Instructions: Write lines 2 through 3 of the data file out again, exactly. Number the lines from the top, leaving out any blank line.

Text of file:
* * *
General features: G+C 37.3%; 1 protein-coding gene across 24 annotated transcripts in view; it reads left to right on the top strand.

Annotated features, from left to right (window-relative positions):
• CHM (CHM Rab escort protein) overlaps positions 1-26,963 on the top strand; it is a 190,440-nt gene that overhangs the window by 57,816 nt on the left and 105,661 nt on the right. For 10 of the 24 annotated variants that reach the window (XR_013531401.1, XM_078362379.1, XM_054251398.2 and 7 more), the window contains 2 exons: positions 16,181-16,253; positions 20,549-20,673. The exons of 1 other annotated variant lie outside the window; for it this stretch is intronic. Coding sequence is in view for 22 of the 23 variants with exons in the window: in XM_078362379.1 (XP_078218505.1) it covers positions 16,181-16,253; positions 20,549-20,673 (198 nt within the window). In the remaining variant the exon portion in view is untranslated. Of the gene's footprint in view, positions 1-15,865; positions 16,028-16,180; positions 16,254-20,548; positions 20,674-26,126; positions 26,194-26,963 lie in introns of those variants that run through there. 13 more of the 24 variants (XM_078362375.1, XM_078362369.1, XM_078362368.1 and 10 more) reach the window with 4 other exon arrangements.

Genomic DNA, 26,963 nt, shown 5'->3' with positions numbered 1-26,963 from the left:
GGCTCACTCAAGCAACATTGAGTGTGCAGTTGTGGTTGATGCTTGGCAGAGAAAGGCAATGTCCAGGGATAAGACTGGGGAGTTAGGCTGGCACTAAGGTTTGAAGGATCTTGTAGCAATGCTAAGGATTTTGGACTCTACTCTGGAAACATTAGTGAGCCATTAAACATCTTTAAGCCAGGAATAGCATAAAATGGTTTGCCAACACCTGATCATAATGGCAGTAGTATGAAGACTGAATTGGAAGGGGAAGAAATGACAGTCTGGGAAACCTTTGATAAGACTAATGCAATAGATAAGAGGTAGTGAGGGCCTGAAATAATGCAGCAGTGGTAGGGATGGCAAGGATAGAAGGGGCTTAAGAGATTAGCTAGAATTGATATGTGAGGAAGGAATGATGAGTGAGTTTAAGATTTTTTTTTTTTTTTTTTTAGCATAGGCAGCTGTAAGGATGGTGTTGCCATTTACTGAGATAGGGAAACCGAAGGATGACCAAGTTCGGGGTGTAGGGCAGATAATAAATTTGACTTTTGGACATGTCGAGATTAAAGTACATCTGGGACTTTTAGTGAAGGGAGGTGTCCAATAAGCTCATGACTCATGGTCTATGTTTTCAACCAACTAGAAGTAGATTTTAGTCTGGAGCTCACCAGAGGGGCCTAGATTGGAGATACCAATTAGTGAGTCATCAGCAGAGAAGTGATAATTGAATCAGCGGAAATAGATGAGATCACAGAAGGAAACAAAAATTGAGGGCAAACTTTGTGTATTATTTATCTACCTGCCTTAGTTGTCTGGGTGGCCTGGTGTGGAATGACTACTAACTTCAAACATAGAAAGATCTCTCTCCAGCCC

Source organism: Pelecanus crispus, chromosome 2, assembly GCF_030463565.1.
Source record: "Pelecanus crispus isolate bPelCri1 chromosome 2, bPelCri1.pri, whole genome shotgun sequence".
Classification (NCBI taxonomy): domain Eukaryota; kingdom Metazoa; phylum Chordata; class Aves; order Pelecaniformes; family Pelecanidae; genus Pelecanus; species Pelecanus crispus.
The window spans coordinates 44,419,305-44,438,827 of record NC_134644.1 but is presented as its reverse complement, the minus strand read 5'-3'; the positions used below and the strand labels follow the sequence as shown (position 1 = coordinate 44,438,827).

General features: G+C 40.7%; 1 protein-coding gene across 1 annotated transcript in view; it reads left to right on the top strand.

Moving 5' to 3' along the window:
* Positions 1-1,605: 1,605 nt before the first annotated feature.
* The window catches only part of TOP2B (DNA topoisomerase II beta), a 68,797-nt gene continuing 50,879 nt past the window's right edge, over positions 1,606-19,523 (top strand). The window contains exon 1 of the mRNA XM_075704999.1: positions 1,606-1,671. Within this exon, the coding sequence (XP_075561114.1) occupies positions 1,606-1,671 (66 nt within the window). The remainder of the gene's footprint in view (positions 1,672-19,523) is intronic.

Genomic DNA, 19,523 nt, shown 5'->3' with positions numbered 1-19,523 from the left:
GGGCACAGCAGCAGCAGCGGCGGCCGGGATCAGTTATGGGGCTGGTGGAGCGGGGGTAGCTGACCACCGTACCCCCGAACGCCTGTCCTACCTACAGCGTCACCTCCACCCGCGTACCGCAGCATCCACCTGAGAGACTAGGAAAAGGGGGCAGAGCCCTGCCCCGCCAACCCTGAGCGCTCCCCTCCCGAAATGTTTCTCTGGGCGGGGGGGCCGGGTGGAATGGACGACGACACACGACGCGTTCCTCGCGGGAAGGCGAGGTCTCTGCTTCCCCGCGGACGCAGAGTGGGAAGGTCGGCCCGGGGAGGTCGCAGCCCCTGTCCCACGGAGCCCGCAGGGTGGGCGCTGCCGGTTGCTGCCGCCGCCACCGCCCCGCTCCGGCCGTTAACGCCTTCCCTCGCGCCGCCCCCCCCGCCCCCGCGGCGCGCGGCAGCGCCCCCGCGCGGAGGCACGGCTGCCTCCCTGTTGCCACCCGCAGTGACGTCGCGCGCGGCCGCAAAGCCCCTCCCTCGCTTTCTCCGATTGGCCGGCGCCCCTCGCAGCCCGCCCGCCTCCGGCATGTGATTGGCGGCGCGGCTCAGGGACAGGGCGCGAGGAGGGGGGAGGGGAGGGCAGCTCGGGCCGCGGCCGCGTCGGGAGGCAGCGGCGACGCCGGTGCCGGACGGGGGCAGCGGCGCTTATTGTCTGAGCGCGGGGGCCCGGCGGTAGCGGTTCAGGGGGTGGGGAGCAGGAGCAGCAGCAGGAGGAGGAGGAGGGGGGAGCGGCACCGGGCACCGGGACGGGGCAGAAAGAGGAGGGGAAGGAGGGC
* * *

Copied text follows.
Annotated features, from left to right (window-relative positions):
• CHM (CHM Rab escort protein) overlaps positions 1-26,963 on the top strand; it is a 190,440-nt gene that overhangs the window by 57,816 nt on the left and 105,661 nt on the right. For 10 of the 24 annotated variants that reach the window (XR_013531401.1, XM_078362379.1, XM_054251398.2 and 7 more), the window contains 2 exons: positions 16,181-16,253; positions 20,549-20,673. The exons of 1 other annotated variant lie outside the window; for it this stretch is intronic. Coding sequence is in view for 22 of the 23 variants with exons in the window: in XM_078362379.1 (XP_078218505.1) it covers positions 16,181-16,253; positions 20,549-20,673 (198 nt within the window). In the remaining variant the exon portion in view is untranslated. Of the gene's footprint in view, positions 1-15,865; positions 16,028-16,180; positions 16,254-20,548; positions 20,674-26,126; positions 26,194-26,963 lie in introns of those variants that run through there. 13 more of the 24 variants (XM_078362375.1, XM_078362369.1, XM_078362368.1 and 10 more) reach the window with 4 other exon arrangements.